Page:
The World Economic Forum, supported by more than 45 partners, on Tuesday launched the Giving to Amplify Earth Action (GAEA), a global initiative to fund and grow new and existing public, private and philanthropic partnerships (PPPPs) to help unlock the $3 trillion of financing needed each year to reach net zero, reverse nature loss, and restore biodiversity by 2050.
With the energy and cost of living crises, the ambition of steering the planet towards a 1.5-degree Celsius warming pathway hangs in the balance.
The recent agreement at the UN Biodiversity Conference (CBD COP15) in Montreal to conserve 30 per cent of all earth and sea looks bold but fragile in the face of a rising biodiversity crisis. Current funding is slow and inadequate, and a new approach is needed to get capital flowing.
Philanthropic giving can address this, with unique qualities not found in other financing: it is nimble, more tolerant of risks and is driven by values and long-term outcomes rather than quarterly returns.
“We are at a tipping point in our efforts to put the planet back on track to meet our climate ambitions. To reach the speed and scale required to heal the earth’s systems, we need to unlock not only private capital and government funds, but also the philanthropy sector as a truly catalytic force to achieve the necessary acceleration,” WEF Founder and Executive Chairman, Klaus Schwab said.
GAEA’s growing body of philanthropic partners includes: Active Philanthropy, the African Climate Foundation, Andre Hoffmann Family Office, the Arab Foundations Forum, Bezos Earth Fund, BMW Foundation, Children’s Investment Fund Foundation, the Clean Air Fund, Climate Leadership Initiative, ClimateWorks Foundation, Eleven Eleven Foundation, the Gordon and Betty Moore Foundation, Growald Climate Fund, IKEA Foundation, Laudes Foundation, Noa’s Ark Foundation, Open Society Foundations, the Patrick J. McGovern Foundation, Pearl Initiative, Philanthropy Asia Alliance (by Temasek Trust), Philea, The Rockefeller Foundation, Trottier Family Foundation, United Nations Foundation, the Wellcome Trust, WINGS, and Workday Foundation.
Individuals, academic institutions, companies and public sector organisations supporting the initiative include: Cambridge Institute for Sustainability Leadership, Capital for Climate, Carbon Direct, Center on Global Energy Policy at Columbia University, and Centre for Strategic Philanthropy at the University of Cambridge.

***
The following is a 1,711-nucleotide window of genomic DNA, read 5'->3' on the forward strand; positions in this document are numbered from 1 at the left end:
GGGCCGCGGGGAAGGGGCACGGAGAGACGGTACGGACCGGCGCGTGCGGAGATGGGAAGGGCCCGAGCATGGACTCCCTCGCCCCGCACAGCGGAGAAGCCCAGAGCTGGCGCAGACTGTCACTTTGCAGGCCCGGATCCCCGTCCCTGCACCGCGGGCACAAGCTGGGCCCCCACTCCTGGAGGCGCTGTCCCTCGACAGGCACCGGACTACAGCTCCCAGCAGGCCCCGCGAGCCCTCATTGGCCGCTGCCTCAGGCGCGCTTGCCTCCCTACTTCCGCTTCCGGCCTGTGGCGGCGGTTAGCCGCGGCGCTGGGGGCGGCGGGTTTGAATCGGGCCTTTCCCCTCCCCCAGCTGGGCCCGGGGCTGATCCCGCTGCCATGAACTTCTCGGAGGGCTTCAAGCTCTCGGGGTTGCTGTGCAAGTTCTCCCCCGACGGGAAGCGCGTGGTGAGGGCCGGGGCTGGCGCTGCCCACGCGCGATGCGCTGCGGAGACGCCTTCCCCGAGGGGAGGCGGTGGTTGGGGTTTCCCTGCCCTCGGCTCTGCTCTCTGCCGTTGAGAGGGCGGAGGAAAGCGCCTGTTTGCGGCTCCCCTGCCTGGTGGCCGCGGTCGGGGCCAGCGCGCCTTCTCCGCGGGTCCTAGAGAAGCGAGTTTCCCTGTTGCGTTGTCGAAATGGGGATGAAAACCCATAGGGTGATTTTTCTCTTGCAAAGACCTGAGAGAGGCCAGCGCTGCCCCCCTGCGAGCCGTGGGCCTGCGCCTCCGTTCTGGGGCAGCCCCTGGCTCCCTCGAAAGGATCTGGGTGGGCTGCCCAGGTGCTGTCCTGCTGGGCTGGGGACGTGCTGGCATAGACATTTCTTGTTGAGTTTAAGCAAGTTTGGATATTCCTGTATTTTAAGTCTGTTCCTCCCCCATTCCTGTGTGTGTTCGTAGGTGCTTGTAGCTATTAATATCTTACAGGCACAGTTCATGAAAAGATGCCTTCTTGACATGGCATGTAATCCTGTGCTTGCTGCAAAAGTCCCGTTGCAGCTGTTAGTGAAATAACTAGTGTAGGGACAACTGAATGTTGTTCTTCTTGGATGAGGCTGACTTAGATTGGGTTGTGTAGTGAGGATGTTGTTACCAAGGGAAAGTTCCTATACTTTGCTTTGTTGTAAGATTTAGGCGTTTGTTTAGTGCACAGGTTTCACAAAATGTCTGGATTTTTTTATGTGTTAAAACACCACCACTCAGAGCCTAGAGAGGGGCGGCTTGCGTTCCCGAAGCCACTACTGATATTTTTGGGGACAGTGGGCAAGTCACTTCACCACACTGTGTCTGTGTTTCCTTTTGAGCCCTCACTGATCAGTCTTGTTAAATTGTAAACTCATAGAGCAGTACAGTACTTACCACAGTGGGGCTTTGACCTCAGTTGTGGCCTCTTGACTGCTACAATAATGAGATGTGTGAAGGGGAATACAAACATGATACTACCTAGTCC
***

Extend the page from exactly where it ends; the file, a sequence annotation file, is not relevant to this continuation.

Philanthropic financing for climate mitigation has risen in recent years, but still represents less than two per cent of total philanthropic giving, estimated at $810 billion in 2021.
Greater philanthropic funding for climate and nature will support, not detract from, existing social priorities. As recently noted by Rajiv Shah, President, The Rockefeller Foundation: “Climate change poses a singular threat to humanityawe must directly confront climate change, even as we redouble efforts in our traditional program areas: health, power, food, and equity.”
Over the next 12 months, supported by McKinsey Sustainability as a knowledge partner, GAEA will work with founding members to build momentum.
GAEA will build on existing examples of success. For example, the Clean Cooling Collaborative, founded with the help of an initial $10 million of philanthropic funding in 2016, has mobilised more than $600 million in public and private finance to improve equitable access to low-carbon cooling and support 4.2 gigatons of avoided CO2 emissions by 2050.
Similarly, the government of the Seychelles has leveraged philanthropic funding, public loan guarantees and private investment to raise $15 million through a blue bond and convert $22 million of government debt into conservation funding to protect 13 marine areas, covering an area larger than Germany.
Wendy Abrams, Chief Executive Officer, Eleven Eleven Foundation, said: “We need more companies, family offices, individuals and the new generation of philanthropists to get involved in the climate and nature conversation. If we do not solve this together, there will be nothing to pass on to the next generation. GAEA can be a good platform to get all the right stakeholders and amplify action at scale.”